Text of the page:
The second film in Oliver Stone's Vietnam trilogy sees Ron Kovich (Cruise), a patriotic young American, reduced to life in a wheelchair by a sniper bullet. Initially wallowing in his physical and mental impotence - he drinks, he fights, he uses prostitutes - Ron recovers his energies and makes his way to the front of the Anti-War movement.
Marine Ron Kovic (Tom Cruise) lets go another round at the hidden Viet Cong snipers, an unshakeable belief in his own invincibility evident in his every action, fanatical pride in his corps and country driving him on over the brink. Suddenly, the entire beat of the action switches from observing this foolhardy act to a position inside Kovic as the fateful bullet rips through his spinal cord. Ever so slowly you arc up and over with him, collapsed onto the ground in a crumpled heap, the final thud bringing the blood up from the lungs and out through the mouth. It is a sickening, brutal, wholly unforgettable moment and just one of many that linger long after Born On The Fourth Of July has run its epic course.
The true story of Vietnam veteran Ron Kovic, originally told in his 1976 book Born On The Fourth Of July, could have easily lost its impact on the screen, reduced to the unfortunate plight of an unlucky whinger who bit off more than he could chew. Instead, it translates quite magnificently into a thoroughly moving tale of one mans extraordinary life, depicting the awful sense of impotence that comes with a young body trapped in a wheelchair while all the time supplying the fascinating backdrop of three of the most turbulent decades in American history.
And then there is Tom Cruise. Impressive enough in the fairly traditional role of the all-American boy preparing himself for glory, he is literally unrecognisable as the post-war paraplegic, displaying a depth and range never previously even hinted at in a remarkable performance that immediately lifts him out of his previous cheesecake category and places him smack at the front of a whole generation of American actors. The scene in which he rips out his catheter to rage against a wholly redundant penis, while his mother looks on suitably aghast, is at once deeply affecting and barely watchable, while the tears streaming down his face as he finally finds some sort of desperate comfort in a Mexican brothel have already been shared by audiences throughout America. Willem Dafoe supplies strong support, but this is Cruises movie, wheeling around like a madman, looking like a thinner David Crosby and barking at the world for reducing him to this sorry state. The closest parallel would be Daniel Day Lewis in My Left Foot, a fair indication of the quality of work on display here.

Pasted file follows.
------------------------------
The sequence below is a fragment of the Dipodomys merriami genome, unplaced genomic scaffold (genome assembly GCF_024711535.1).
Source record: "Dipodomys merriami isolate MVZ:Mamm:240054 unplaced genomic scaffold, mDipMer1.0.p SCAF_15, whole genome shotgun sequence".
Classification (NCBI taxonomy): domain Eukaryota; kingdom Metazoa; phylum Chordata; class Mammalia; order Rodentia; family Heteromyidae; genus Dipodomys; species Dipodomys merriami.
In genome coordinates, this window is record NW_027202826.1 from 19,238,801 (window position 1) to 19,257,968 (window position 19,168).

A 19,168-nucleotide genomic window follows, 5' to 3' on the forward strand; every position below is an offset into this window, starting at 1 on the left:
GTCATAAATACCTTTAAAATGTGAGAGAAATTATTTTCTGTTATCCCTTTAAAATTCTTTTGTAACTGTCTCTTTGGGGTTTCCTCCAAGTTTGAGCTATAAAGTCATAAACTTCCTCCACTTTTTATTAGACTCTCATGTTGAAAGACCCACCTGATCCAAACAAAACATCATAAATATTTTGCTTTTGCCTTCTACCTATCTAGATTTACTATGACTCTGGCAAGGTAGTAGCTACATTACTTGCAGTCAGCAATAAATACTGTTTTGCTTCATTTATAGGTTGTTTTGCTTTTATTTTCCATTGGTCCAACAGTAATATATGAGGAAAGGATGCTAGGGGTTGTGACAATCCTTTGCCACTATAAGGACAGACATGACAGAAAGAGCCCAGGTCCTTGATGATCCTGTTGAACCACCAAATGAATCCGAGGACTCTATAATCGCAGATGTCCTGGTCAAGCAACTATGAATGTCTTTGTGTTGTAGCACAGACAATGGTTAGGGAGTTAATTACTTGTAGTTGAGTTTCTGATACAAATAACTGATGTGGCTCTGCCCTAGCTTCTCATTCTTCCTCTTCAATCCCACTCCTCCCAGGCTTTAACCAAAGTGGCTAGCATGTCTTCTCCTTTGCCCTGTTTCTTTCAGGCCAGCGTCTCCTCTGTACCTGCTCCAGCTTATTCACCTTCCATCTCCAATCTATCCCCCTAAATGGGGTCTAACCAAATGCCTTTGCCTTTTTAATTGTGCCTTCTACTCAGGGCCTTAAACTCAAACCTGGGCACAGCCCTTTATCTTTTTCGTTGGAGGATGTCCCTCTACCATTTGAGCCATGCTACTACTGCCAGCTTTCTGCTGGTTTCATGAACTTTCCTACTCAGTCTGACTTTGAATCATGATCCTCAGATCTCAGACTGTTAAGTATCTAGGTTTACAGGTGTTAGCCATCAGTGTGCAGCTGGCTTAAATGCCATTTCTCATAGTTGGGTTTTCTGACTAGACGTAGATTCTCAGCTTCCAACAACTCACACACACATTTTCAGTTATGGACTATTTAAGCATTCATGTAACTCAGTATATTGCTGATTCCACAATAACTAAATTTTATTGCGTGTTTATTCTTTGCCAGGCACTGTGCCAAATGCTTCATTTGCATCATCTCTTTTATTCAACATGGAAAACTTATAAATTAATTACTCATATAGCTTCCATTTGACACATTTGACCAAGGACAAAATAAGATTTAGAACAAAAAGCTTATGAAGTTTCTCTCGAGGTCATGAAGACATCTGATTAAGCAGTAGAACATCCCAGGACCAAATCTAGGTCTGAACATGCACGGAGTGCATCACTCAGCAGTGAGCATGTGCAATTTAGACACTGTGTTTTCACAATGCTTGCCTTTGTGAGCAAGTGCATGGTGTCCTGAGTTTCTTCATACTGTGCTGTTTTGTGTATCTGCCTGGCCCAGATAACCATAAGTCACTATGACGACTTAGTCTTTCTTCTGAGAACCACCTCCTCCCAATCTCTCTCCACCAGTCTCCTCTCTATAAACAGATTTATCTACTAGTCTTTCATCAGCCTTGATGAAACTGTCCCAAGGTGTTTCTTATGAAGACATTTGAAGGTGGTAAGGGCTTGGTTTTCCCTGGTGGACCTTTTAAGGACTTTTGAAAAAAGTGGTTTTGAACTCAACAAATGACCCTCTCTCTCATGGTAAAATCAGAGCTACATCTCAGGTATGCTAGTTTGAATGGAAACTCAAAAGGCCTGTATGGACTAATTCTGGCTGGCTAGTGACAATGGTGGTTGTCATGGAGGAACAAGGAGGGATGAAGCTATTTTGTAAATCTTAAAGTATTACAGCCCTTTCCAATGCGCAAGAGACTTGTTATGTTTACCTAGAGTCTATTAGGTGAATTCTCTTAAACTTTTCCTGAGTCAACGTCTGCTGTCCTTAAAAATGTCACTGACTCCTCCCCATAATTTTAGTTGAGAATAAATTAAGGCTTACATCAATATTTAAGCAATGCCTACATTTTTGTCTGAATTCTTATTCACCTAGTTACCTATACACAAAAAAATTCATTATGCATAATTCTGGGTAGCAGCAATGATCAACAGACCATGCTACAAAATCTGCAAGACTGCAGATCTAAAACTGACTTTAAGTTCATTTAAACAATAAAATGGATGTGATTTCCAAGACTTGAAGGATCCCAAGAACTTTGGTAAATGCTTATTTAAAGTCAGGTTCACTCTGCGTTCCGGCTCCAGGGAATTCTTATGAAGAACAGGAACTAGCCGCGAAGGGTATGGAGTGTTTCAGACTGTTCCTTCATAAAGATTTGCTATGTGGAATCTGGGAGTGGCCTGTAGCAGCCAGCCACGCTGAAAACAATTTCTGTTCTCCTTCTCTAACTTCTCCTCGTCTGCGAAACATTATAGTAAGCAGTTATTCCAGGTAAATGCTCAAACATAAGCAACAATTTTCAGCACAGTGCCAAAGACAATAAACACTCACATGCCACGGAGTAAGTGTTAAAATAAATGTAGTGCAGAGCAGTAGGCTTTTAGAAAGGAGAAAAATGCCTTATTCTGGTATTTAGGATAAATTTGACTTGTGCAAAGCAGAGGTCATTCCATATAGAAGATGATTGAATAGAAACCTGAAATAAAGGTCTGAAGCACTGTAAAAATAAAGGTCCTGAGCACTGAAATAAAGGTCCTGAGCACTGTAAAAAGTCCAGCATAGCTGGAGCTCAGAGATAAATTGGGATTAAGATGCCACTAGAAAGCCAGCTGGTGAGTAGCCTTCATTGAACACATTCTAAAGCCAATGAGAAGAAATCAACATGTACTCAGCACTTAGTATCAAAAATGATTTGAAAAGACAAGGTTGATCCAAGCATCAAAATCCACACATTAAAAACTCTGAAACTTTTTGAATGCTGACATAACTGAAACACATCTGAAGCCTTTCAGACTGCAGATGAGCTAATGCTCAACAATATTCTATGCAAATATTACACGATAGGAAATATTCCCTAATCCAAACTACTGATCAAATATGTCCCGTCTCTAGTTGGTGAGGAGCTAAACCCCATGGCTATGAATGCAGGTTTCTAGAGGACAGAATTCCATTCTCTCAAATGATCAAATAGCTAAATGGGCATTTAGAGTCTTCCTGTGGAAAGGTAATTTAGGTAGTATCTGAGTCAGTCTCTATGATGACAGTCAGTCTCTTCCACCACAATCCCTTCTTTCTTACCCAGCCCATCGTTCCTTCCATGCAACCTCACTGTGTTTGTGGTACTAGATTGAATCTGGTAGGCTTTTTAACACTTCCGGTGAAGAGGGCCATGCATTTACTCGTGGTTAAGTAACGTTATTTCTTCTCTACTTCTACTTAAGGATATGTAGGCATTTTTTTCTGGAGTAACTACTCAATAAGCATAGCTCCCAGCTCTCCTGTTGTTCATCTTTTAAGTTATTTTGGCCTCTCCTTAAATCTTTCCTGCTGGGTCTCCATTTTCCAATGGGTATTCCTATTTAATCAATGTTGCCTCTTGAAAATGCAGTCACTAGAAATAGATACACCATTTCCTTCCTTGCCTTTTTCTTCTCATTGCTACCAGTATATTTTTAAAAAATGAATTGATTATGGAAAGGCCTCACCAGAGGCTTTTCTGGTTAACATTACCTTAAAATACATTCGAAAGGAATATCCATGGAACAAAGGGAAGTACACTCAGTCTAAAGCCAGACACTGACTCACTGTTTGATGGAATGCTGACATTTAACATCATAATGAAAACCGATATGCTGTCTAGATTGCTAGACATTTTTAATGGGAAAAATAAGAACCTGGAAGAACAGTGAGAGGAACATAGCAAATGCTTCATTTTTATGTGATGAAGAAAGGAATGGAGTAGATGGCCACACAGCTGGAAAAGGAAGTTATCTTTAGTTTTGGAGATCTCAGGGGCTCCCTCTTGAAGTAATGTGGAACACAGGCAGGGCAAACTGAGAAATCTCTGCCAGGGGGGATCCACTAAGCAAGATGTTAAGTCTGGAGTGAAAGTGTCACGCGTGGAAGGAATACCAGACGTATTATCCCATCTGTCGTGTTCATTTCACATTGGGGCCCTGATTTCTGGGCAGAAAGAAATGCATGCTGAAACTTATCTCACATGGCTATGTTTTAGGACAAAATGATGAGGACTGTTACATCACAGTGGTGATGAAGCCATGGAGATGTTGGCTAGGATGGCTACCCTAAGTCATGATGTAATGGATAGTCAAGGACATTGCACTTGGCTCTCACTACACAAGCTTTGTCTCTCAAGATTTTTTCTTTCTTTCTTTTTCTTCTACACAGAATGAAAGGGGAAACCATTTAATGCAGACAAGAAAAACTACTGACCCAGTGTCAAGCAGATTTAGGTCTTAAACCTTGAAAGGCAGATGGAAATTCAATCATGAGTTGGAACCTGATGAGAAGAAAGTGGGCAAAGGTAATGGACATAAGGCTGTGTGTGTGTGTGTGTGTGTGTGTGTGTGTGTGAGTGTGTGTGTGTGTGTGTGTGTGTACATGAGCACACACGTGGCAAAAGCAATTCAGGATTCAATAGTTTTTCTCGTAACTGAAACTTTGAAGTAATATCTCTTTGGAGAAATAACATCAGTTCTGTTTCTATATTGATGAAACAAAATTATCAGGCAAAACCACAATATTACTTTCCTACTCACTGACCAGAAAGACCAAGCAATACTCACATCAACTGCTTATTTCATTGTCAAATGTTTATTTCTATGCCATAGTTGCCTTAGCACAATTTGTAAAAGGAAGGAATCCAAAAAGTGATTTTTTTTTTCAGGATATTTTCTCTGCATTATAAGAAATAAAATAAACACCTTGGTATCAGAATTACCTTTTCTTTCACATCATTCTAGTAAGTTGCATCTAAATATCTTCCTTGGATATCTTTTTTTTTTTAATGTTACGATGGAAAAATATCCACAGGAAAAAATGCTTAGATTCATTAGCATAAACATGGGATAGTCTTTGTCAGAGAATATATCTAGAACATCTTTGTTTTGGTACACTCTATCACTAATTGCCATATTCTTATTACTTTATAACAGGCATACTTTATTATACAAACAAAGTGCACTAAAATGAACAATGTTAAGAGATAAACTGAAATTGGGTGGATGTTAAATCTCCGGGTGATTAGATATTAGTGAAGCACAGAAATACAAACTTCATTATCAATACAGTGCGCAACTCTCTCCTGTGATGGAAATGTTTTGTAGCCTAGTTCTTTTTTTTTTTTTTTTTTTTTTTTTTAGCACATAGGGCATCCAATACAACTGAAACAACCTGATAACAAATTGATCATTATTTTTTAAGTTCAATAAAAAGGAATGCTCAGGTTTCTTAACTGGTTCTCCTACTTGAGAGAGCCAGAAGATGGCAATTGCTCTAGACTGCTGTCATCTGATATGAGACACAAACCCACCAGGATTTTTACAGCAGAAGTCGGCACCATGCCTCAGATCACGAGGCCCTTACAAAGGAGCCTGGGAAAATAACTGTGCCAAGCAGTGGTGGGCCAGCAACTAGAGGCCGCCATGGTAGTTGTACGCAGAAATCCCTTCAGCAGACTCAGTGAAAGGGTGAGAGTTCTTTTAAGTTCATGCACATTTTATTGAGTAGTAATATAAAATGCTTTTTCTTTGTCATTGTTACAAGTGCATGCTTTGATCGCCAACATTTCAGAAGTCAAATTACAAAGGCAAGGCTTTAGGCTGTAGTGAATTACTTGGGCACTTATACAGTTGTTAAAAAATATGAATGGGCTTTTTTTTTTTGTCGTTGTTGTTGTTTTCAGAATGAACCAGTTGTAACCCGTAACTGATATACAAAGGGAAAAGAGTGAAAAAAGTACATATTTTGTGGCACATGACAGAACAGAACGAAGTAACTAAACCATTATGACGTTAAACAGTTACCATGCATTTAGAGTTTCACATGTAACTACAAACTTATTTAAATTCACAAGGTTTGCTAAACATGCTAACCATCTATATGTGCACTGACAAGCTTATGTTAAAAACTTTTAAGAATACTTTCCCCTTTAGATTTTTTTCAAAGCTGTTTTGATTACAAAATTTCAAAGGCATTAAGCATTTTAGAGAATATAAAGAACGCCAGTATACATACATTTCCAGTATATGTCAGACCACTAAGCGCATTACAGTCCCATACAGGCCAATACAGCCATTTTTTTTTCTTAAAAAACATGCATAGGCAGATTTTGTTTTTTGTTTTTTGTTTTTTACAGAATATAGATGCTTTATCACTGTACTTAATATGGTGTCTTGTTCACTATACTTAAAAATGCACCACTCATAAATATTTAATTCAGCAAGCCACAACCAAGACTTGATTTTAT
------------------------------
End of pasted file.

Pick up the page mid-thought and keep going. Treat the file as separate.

The gradual politicisation of this former gung-ho patriot is less skilfully handled by Stone, with no real explanation of why exactly Cruise switches tack so dramatically. The film is overlong and overwrought and there is also a distinct sense of having travelled some of these paths before, via The Deer Hunter (early hometown scenes), Coming Home (vet in a wheelchair) and, of course, this directors own Platoon. And yet in a film this big, none of these flaws seem to add up to a hill of beans. Few recent movies have covered so much ground with such aplomb, fewer still have packed such a punch to the heart.
Some will find it overly long, but with such a pivotal performance by Cruise and a veritable platoon of Hollywood elite supporting, who can begrudge a bit more screen time?